"The no side argues a numbers-heavy case that the measure represents an “attack” on road and bridge repair work. The proponents make an emotional appeal that these increases are simply too expensive for Californians to bear."
READ MORE related to Transportation: Gas prices jump 20 cents last month. Here's where to buy cheap gas -- Sacramento Bee's VINCENT MOLESKI; California agency fines BART $1.3M over track worker deaths -- The Chronicle's RACHEL SWAN; Major projects at risk if voters kill California gas tax hike, officials say -- The Chronicle's RACHEL SWAN
Obituary: Former lawmaker Tom Hannigan
Capitol Weekly's JOHN HOWARD: "Tom Hannigan, formerly a major legislative leader, director of California’s Department of Water Resources and an avid marathon runner, has died of natural causes. He was 78."
"Hannigan, a Marine Corps veteran who fought in the Vietnam war, is the father of Solano County Supervisor Erin Hannigan, who announced his death on her Facebook page."
"The tall, quiet, self-effacing Hannigan, a Democrat, was a key lawmaker in the state Capitol, serving four years as chair of the powerful Assembly Revenue and Taxation Committee. He then served as majority leader, the No. 2 position under then-Speaker Willie Brown. The latter move, engineered by Brown, caught people by surprise"
READ MORE related to Tom Hannigan: Former California legislator Tom Hannigan dies -- The Tribune's ANDREW SHEELER
Devin Nunes is attacking his district's newspaper before the midterm election. It's a page from Trump's playbook
LA Times's JAZMINE ULLOA: "For years, Rep. Devin Nunes and the Fresno Bee got along just fine. But now, facing his first serious election challenge in years, the Central Valley congressman is on the attack — not against his Democratic opponent, but his district’s largest newspaper and what he calls its “band of creeping correspondents."
"The Republican from Tulare is bashing the Fresno Bee in TV and radio ads and a glossy, 40-page mailer after the newspaper angered him with harsh editorials and less-than-flattering news stories. In one ad, he looks into a camera and accuses the paper — which had endorsed him in the last eight elections — of “working with radical left-wing groups to promote fake news stories."
San Diego will appeal costly pension ruling to SCOTUS, citing former mayor's free-speech rights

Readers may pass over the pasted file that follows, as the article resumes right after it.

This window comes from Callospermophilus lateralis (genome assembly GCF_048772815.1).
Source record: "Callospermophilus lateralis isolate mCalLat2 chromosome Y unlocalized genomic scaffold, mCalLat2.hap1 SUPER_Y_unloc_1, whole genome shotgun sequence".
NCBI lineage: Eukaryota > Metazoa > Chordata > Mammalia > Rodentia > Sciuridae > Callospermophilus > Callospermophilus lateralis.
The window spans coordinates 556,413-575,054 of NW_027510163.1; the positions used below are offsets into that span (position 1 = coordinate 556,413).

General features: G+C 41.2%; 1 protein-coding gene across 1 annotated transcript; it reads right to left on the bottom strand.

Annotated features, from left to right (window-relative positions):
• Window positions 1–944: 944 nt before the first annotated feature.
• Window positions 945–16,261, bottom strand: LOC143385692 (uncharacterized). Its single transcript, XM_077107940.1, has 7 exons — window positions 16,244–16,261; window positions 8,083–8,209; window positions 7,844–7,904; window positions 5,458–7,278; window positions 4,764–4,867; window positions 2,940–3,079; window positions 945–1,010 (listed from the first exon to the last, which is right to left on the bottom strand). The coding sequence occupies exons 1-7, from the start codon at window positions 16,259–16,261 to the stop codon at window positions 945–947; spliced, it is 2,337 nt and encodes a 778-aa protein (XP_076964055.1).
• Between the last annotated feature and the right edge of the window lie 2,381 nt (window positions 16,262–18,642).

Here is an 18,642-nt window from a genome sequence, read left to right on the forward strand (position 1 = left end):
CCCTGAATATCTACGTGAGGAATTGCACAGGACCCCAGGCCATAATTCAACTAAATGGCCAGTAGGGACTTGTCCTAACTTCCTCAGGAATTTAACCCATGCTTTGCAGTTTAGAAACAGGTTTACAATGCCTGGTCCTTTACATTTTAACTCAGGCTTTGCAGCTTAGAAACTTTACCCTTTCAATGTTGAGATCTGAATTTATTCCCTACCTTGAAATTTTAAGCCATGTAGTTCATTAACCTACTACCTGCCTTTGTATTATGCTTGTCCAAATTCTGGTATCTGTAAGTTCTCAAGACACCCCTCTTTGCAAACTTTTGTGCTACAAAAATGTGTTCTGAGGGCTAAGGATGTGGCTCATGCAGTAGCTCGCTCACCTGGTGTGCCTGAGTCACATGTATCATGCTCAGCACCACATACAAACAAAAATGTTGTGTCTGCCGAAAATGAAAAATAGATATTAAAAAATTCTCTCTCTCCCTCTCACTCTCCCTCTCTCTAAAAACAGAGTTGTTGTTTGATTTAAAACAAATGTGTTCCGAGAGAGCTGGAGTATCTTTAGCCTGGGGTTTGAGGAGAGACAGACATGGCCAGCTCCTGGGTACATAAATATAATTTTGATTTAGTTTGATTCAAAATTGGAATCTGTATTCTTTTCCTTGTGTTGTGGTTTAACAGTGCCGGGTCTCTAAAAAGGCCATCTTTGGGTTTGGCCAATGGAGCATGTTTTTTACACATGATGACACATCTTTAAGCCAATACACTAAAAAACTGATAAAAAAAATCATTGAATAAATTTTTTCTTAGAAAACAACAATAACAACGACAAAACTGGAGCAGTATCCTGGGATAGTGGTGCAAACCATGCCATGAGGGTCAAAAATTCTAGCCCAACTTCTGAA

LA Times's DAVID GARRICK: "San Diego will make one last legal attempt to keep the city’s 6-year-old pension cuts in place by filing an appeal with the U.S. Supreme Court on 1st Amendment free-speech grounds."
"The City Council voted 8 to 1 this week in a session closed to the public to file the federal appeal, which could overturn a state Supreme Court decision in August ruling that the pension cuts were not legally placed on the ballot in 2012."
So many people have had their DNA sequenced that they've put other people's privacy in jeopardy
LA Times's DEBORAH NETBURN: "Everyone’s DNA sequence is unique. But for those who wish to maintain their genetic privacy, it may not be unique enough."
"A new study argues that more than half of Americanscould be identified by name if all you had to start with was a sample of their DNA and a few basic facts, such as where they live and how about how old they might be."
"It wouldn’t be simple, and it wouldn’t be cheap. But the fact that it has become doable will force all of us to rethink the meaning of privacy in the DNA age, experts said."
Former inmate sues Alameda County Sheriff's Office deputies for alleged 'gassing'
Daily Californian's JENNY WENG: "A former Santa Rita Jail inmate filed a lawsuit Monday alleging that the Alameda County Sheriff’s Office and four former deputies had repeatedly assaulted him with feces and urine and broke his arm."
"Fernando Miguel Soria accused the deputies of excessive force, denial of medical attention and a conspiracy to violate his civil rights."
"Soria spoke about the matter in a press conference Tuesday outside the Alameda County courthouse in Downtown Oakland. He said he had been sprayed with human waste — known as “gassing” — about seven to eight times from September to November 2016 but is not sure why he was targeted."
Teacher who recounted Trump aide eating glue as a child is suspended
LA Times's HOWARD BLUME: "A teacher who recounted how a senior aide to President Trump ate glue as a third-grader is in trouble with her employers."
"The Santa Monica-Malibu Unified School District has placed veteran teacher Nikki Fiske on “home assignment” while it decides what to do, if anything, about disclosures she made about a young Stephen Miller."
"Miller, 33, has grown up to be a senior advisor to Trump. But his prospects did not appear so promising to Fiske when Miller was a student in her classroom at Franklin Elementary School."
Turks tell US officials they have audio and video recordings that support conclusion Khashoggi was killed
LA TImes's SHANE HARRIS/SQUAD MEKHENNET/JOHN HUDSON/ANNE GEARAN: "The Turkish government has told U.S. officials that it has audio and video recordings that prove Washington Post columnist Jamal Khashoggi was killed inside the Saudi Consulate in Istanbul this month, according to U.S. and Turkish officials."
"The recordings show that a Saudi security team detained Khashoggi in the consulate after he walked in on Oct. 2 to obtain an official document before his upcoming wedding, then killed him and dismembered his body, the officials said."